“Somethin’ Hot” (from 1998’s 1965)
GD: I actually was doing the first Twilight Singers album, the electronic record, and in the middle of doing that, I came up with this riff, which may or may not be a little like “Best Of My Love” by the Emotions. I’m not saying it didn’t sway me a little bit. And for that matter, “To Be Real” by Cheryl Lynn as well. Which are both kind of similar, the kind of stop-start thing. I had never written punchy pop songs before that were more about lascivious come-ons that the deep, personal pain that I was feeling inside. [Laughs.] “Somethin’ Hot” is like a line of cocaine. It’s a blast. Okay, so maybe now it’s a double espresso, but at the time, it was definitely a line of cocaine.
“Uptown Again” (from 1998’s 1965)
GD: A-minor/G/F has produced many great songs, amongst them “Don’t Fear The Reaper,” “Angie,” by the Stones, “Driver’s Seat,” by Sniff ‘N’ The Tears. “Uptown Again” is probably my attempt to join those lofty ranks. [Laughs.]
AVC: 1965 remains the most recent Afghan Whigs studio album to date. Why did you guys decide to disband?
GD: We did the tour, and we sort of got bigger and bigger. Sometimes we had horns, we had backup singers, and it became kind of a revue. I think we had lived a lot of life and been together and been on that record/tour Habitrail for a large part. It was sort of all we did.
I think it was guys going in different directions at that time. We got back together a year or so after that tour and worked on some stuff (“I’m A Soldier” and “Magazine”), and it just wasn’t happening. So we went our separate ways. But never in any kind of anger. It was just a mutual decision.
“Dixie Peach Promenade (Yin For Yang)” (from 1999’s More Oar: A Tribute To The Skip Spence Album)
AVC: When did you first discover Skip Spence and Moby Grape?
GD: I heard Skip Spence when I was probably 18. I worked in a record store, and the guy who ran the record store was kind of a hippie, and he turned me on to Moby Grape and Skip Spence. And he also turned me on to a record that I love to this day: the David Crosby solo album, If I Could Only Remember My Name. The guy’s name was Jeff—I’m blanking on his last name, which is terrible—and I was a punk rocker by then, but he sort of humanized the Grateful Dead a little bit for me, too. I remember listening to “Brokedown Palace” and kind of getting it. So I’ll give Jeff credit for turning me onto some cool stuff that was perhaps slightly crunchy for me at the time. [Laughs.]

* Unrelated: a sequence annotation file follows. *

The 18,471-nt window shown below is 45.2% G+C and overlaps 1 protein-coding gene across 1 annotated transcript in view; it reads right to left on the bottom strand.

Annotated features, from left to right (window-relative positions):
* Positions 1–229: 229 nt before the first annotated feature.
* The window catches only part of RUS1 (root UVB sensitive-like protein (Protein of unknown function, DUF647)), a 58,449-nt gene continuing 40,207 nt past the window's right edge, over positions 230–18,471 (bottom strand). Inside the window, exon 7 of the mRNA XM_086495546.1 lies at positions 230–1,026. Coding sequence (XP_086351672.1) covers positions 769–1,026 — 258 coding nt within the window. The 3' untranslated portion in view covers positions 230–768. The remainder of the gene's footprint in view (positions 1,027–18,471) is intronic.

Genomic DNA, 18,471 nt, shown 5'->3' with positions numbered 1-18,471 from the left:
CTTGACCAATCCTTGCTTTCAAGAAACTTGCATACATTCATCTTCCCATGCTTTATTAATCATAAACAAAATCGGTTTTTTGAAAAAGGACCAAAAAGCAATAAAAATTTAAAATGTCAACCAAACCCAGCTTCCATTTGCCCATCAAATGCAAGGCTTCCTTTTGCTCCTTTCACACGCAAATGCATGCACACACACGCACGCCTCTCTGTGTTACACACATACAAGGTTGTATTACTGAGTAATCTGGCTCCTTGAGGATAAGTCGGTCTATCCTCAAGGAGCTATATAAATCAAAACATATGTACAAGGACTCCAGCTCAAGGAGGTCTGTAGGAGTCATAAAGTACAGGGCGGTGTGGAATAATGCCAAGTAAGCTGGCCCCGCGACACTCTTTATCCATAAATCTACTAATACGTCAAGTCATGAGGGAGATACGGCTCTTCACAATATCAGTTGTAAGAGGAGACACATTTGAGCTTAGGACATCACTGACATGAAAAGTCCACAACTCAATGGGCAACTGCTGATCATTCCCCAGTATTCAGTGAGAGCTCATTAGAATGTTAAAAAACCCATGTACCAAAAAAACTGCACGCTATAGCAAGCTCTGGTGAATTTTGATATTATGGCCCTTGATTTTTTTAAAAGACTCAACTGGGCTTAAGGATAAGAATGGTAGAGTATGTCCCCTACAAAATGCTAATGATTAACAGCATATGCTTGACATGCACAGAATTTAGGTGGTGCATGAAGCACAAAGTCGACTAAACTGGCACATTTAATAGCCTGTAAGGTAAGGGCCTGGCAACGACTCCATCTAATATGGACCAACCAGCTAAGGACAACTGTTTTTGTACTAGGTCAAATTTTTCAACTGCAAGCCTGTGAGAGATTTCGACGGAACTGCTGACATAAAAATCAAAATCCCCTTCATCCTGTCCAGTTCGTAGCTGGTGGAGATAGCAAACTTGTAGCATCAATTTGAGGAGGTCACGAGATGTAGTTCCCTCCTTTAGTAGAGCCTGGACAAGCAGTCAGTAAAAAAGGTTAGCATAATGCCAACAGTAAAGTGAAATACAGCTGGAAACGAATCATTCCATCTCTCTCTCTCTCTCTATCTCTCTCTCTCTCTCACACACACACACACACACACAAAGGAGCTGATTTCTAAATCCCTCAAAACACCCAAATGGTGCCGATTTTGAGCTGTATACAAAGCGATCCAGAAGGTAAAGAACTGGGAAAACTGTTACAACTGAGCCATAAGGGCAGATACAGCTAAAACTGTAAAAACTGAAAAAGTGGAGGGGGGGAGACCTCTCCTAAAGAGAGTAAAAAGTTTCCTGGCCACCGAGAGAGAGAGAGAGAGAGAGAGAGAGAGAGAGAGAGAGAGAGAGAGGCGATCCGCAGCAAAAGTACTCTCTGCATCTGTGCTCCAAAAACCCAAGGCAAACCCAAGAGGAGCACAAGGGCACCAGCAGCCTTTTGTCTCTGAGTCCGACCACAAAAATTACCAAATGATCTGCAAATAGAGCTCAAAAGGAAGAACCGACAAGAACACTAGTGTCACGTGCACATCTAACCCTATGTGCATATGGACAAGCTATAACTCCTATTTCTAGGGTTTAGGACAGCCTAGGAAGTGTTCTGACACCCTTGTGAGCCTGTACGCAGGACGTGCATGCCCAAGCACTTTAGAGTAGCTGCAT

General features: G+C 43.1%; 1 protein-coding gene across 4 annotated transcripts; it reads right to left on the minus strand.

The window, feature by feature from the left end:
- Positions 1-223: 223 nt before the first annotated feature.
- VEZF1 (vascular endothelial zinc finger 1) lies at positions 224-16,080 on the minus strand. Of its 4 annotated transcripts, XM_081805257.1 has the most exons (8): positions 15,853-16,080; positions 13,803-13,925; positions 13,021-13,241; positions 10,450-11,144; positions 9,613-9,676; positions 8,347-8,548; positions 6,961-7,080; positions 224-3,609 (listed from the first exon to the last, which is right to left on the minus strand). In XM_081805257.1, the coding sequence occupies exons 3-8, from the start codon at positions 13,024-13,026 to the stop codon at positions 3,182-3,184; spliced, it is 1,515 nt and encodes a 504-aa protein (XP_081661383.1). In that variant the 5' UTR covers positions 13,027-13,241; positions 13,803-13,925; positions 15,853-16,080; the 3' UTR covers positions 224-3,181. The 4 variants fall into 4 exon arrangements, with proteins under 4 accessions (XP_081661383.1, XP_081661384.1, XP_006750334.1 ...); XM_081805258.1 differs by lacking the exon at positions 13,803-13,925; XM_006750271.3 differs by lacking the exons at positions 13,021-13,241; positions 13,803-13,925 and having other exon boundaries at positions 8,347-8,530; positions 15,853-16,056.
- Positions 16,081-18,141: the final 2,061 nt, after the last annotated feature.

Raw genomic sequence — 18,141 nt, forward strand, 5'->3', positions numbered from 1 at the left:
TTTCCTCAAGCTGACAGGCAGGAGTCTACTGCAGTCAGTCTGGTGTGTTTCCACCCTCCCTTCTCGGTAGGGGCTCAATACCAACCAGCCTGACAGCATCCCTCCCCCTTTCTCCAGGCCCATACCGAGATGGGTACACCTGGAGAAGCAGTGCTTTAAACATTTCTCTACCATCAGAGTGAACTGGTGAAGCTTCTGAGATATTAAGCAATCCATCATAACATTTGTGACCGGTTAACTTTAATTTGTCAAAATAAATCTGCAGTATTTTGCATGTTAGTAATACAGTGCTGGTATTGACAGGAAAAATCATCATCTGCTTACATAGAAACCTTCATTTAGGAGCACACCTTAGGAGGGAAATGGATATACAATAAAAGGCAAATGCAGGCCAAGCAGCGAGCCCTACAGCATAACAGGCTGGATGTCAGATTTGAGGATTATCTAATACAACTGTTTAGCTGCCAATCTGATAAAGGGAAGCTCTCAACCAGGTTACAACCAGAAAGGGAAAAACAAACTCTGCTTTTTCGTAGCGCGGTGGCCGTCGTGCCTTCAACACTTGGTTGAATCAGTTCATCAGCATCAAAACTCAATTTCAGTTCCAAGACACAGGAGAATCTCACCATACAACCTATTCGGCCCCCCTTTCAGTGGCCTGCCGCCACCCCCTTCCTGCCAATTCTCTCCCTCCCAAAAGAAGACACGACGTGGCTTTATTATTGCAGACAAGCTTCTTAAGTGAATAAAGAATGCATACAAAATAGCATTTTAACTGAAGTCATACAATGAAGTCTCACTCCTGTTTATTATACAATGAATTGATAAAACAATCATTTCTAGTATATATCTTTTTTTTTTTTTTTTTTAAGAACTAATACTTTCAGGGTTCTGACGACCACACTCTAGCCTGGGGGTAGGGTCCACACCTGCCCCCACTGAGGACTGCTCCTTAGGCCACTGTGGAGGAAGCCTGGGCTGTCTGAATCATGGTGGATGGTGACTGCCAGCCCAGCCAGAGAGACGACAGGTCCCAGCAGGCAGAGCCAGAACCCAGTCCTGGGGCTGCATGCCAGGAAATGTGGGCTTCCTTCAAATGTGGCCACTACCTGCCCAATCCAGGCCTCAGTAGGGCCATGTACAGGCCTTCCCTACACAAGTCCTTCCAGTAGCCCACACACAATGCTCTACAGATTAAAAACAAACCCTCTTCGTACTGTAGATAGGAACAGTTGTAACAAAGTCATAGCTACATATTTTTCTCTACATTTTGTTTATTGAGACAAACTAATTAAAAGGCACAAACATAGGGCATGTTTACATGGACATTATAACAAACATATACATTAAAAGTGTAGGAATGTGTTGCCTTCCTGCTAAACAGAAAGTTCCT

Lo-Fidelity Allstars, “Somebody Needs You” (from 2002’s Don’t Be Afraid Of Love)
GD: Lo-Fidelity Allstars opened for us in New York when we started the 1965 tour, and I think by then they had already remixed the “Battleflag” song with Pigeonhed, and I just really liked their sound. I actually saw Phil Ward, the head Lo-Fi, something like five months ago.
They were making an album and asked me to sing on it, they sent me a track, and I crooned over it. And I believe that song is featured in a sex scene in Sex And The City. It was Charlotte having sex with her lawyer, who I think is the guy who plays Runkle on Californication [Evan Handler]. “Somethin’ Hot” was used in a sex scene in Six Feet Under. It’s when the gay brother comes out in a strip joint in Vegas and gets ditched by all the homophobic undertakers, and I think he goes into the Las Vegas Weekly back pages and finds a consort to bang in the parking garage, where he gets busted by the cops. We’re always good for the sex scenes… gay or straight! [Laughs.]
The Twilight Singers, “The Twilite Kid” (from 2000’s Twilight As Played By The Twilight Singers)
GD: One of my favorite songs that I’ve ever written, honestly. I think it was deeply autobiographical at the time. I definitely probably felt a little lost, and that song was probably me attempting to comfort myself. Which has happened through the years, but that one was a particularly poignant time in my life, and I can tell you, whenever I’ve played that song, as recently as a year ago, I still feel it pretty hard.
AVC: Was it weird for you to go the route of The Twilight Singers instead of the Whigs?
GD: No, you know, because at first it was a side project. I was just into checking out these other sounds, and those were sounds that the other guys weren’t really super interested in checking out, and I needed another outlet. And then when the Whigs disintegrated, it was the phoenix for me, rising up. Every band I’ve ever been in has met something to me, including my high-school band. It’s all just parts of and stages in your life.
The Twilight Singers, “Teenage Wristband” (from 2003’s Blackberry Belle)
GD: I wrote it in New Orleans during a particularly wild time in my life. I had been working on another record, and then my friend Ted died and I kind of had to rethink where I was. But I had already written “Teenage Wristband,” and Ted loved “Teenage Wristband,” so that was the one song that I carried over. Well, there might’ve been one or two, but I knew he loved that one, so I put it on Blackberry Belle, and it’s really the only one I’m remembering that survived after he moved on. As for the song itself, it’s “Take The Money And Run,” you know? Get in the car with a girl and ride off into the night. That’s really the long and short of it, I think. “Born To Run” for the 2000s. [Laughs.]